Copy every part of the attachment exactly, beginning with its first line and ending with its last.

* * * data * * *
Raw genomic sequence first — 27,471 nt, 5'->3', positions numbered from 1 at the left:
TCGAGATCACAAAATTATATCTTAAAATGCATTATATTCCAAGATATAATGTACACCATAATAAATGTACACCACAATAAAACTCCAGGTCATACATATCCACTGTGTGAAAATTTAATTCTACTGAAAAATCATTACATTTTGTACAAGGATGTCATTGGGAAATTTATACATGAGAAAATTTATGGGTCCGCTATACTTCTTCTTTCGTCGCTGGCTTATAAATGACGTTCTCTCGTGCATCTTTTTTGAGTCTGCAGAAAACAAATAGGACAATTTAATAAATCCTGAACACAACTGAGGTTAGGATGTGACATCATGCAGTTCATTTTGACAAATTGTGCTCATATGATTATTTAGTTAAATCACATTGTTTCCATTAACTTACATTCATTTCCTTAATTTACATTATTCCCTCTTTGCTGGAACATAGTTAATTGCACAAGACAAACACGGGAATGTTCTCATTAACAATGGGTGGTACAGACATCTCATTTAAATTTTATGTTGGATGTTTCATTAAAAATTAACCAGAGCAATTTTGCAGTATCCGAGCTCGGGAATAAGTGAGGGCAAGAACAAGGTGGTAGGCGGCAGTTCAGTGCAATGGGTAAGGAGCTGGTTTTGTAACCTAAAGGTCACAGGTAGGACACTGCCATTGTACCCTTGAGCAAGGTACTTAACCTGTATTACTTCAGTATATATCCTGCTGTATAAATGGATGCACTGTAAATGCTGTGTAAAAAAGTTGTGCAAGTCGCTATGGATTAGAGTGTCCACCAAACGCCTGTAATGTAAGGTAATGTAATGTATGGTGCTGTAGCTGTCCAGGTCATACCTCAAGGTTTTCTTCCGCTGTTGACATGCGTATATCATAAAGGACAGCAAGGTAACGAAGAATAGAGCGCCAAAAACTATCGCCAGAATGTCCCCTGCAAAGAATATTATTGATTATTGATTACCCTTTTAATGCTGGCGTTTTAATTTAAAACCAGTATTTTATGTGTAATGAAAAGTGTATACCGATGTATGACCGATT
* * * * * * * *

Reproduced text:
Raw genomic sequence first — 27,471 nt, 5'->3', positions numbered from 1 at the left:
TCGAGATCACAAAATTATATCTTAAAATGCATTATATTCCAAGATATAATGTACACCATAATAAATGTACACCACAATAAAACTCCAGGTCATACATATCCACTGTGTGAAAATTTAATTCTACTGAAAAATCATTACATTTTGTACAAGGATGTCATTGGGAAATTTATACATGAGAAAATTTATGGGTCCGCTATACTTCTTCTTTCGTCGCTGGCTTATAAATGACGTTCTCTCGTGCATCTTTTTTGAGTCTGCAGAAAACAAATAGGACAATTTAATAAATCCTGAACACAACTGAGGTTAGGATGTGACATCATGCAGTTCATTTTGACAAATTGTGCTCATATGATTATTTAGTTAAATCACATTGTTTCCATTAACTTACATTCATTTCCTTAATTTACATTATTCCCTCTTTGCTGGAACATAGTTAATTGCACAAGACAAACACGGGAATGTTCTCATTAACAATGGGTGGTACAGACATCTCATTTAAATTTTATGTTGGATGTTTCATTAAAAATTAACCAGAGCAATTTTGCAGTATCCGAGCTCGGGAATAAGTGAGGGCAAGAACAAGGTGGTAGGCGGCAGTTCAGTGCAATGGGTAAGGAGCTGGTTTTGTAACCTAAAGGTCACAGGTAGGACACTGCCATTGTACCCTTGAGCAAGGTACTTAACCTGTATTACTTCAGTATATATCCTGCTGTATAAATGGATGCACTGTAAATGCTGTGTAAAAAAGTTGTGCAAGTCGCTATGGATTAGAGTGTCCACCAAACGCCTGTAATGTAAGGTAATGTAATGTATGGTGCTGTAGCTGTCCAGGTCATACCTCAAGGTTTTCTTCCGCTGTTGACATGCGTATATCATAAAGGACAGCAAGGTAACGAAGAATAGAGCGCCAAAAACTATCGCCAGAATGTCCCCTGCAAAGAATATTATTGATTATTGATTACCCTTTTAATGCTGGCGTTTTAATTTAAAACCAGTATTTTATGTGTAATGAAAAGTGTATACCGATGTATGACCGATT